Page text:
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A Plastics Plant vs. the Community

climate change

Residents along Cancer Alley are fighting for their right to clean air

There’s a stretch of land along the Mississippi River corridor that has been the target of petrochemical companies for years. Between New Orleans and Baton Rouge, hundreds of plants fill the air with toxins and soot at such speed that the area is already considered to have “some of the most dangerous air in America.” It’s known as Cancer Alley — it has the highest cancer rates in the U.S. — and as if the effects haven’t been felt enough already, seven new petrochemical facilities and expansions have been approved since 2015, including a $9.4 billion Formosa Plastics factory in St. James Parish that would double the parish’s toxic air pollution.

Formosa’s grand plan, titled the Sunshine Project, is a huge bet on single-use plastics at a time when bans and restrictions are on the rise. But the company’s vision is not completely off-base, especially as the COVID-19 pandemic has called for increased use of single-use masks, gloves, take-out containers, and more.

Plastic use is only expected to go up in the coming decades—and, once finished, the Formosa complex will be one of the largest petrochemical plants in the world.
It’s easy to see who the winners are in this scenario. Through a combination of corporate incentives, access to fossil fuels and shipping lanes, and lenient environmental regulations, these companies have made Louisiana home. And locals are putting up a fight. As ProPublica stated in a recent dive into the toxic history of Cancer Alley, “Folks in St. Gabriel and elsewhere along the river say they don’t need a weatherman — or a computer model — to know which way the wind blows. They see cancer everywhere, and they blame the plants, even if the state Department of Health and other researchers have yet to prove such a link exists.”

They are sending letters to the state government to shut down the projects and protesting alongside construction sites. And the COVID-19 pandemic won’t slow them down (although it will affect them disproportionately). In fact, their voices are more important than ever.

“What we’re seeing is the petrochemical industry on steroids, doing what they usually do, which is to take advantage of a crisis for their own benefit,” Louisiana Bucket Brigade founder Anne Rolfes said on the podcast Drilled. At the start of the crisis, the American Petroleum

Institute asked President Trump for safety rules to be relaxed to boost production. Six days later, their request was granted. Additionally, Formosa began construction on their new plant the day that the state’s stay-at-home order was enacted (and after a two-year battle against it by local environmental justice groups).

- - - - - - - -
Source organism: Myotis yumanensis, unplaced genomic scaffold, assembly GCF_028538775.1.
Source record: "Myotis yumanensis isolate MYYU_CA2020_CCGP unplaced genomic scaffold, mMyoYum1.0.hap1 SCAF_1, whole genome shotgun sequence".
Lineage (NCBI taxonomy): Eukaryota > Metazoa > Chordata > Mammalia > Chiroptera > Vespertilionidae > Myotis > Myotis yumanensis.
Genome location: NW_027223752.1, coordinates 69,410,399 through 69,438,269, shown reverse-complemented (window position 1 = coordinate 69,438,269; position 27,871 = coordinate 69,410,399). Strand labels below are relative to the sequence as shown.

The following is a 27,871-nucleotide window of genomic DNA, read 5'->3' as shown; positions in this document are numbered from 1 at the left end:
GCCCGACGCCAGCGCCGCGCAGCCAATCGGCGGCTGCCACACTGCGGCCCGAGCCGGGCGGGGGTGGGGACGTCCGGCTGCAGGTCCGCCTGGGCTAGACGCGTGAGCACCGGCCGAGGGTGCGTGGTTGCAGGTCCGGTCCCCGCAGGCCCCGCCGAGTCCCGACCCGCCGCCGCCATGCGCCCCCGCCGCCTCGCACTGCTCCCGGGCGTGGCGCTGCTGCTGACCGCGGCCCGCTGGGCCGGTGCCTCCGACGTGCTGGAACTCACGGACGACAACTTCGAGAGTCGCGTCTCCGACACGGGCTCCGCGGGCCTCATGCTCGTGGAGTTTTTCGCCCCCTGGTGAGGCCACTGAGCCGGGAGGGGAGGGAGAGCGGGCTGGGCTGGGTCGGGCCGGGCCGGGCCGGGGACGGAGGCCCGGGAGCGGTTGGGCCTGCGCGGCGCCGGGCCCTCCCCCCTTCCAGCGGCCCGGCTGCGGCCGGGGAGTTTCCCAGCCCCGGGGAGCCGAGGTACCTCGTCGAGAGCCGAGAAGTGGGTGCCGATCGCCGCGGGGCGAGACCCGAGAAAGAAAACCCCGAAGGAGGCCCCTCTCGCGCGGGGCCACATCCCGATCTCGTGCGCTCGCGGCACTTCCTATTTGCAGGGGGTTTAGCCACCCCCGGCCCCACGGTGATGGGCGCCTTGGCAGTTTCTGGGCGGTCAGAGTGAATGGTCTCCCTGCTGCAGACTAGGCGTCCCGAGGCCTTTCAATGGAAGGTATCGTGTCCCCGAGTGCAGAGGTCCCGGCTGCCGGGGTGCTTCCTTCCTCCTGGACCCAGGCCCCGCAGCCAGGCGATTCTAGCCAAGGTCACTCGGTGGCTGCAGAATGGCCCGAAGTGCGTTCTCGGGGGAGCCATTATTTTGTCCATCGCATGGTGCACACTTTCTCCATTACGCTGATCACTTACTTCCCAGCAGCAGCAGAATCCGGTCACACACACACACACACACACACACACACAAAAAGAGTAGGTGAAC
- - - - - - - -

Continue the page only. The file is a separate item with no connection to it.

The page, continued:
“Why do the residents of St. James and everywhere else have to abide by the governor’s stay-at-home orders and Formosa does not?”

Sharon Lavigne, founder of RISE St. James, asked in a press release. “Why does Formosa have special privileges and we who have lived here all our lives do not?”

Sharon Lavigne’s family has called St. James home for five generations now. The new Formosa plant is being constructed two miles from her home.
Lavigne and RISE St. James have been working closely with the Louisiana Bucket Brigade to call for a moratorium on new facilities in St. James Parish, a neighborhood that already hosts six of them (and five more in the works). You can follow their efforts here and here.

Together with other environmental and civil rights organizations, they have banded together to form CADA, the Coalition Against Death Alley, to fight the poisoning of majority-black communities in what it considers an “ongoing silent genocide.”

The fight isn’t an easy one, in part due to what’s called a “social license to operate,” or a company’s argument that its benefits outweigh the costs. Shell, for example, now funds New Orleans’ Jazz Fest, or as it’s officially called, Jazz and Heritage Festival Presented by Shell, under the guise of fostering a sustainable community.

On the surface, it seems like a philanthropic endeavor — but it also makes it harder to hold these companies accountable.
Fossil fuel companies are pushing the illusion that the social fabric of the state depends on their generosity. Imani Brown of Antenna, which runs artist- and writer-driven programs in New Orleans, said to Drilled, “Shell and Chevron’s logos are on every volunteer t-shirt, on all merchandise, on the banners that hang from the massive stages that, historically, especially with Jazz Fest, have been named after cultural icons in New Orleans are now plastered with the logos of the industries that are literally destroying the state from within.”
In other words, the companies whose products ratchet up hurricane intensity and pollute the air daily are weaving a narrative in which they are the saviors.
This story is not new. As Brown points out, “Yes, Louisiana has been captured by the fossil fuel industry, but the industry occupies basically the same place in Louisiana’s economy and culture that slavery did… the fossil fuel industry has carried over the economic, environmental, spatial, social legacies of colonialism and slavery.”

But even with centuries behind this practice, in 2020, community-led efforts won’t stand for it. Recently, archaeologists found evidence of a slave cemetery on Formosa’s site, and local residents petitioned to hold a prayer service there on Juneteenth. After being denied by the plastics company, a judge ruled in favor of St. James residents. It’s an example of the cohabitation that has been taking place there for years, a picture of what gets taken away and what, when justice is restored, is returned to the people.


This article was originally published by Nadine Zylberberg,

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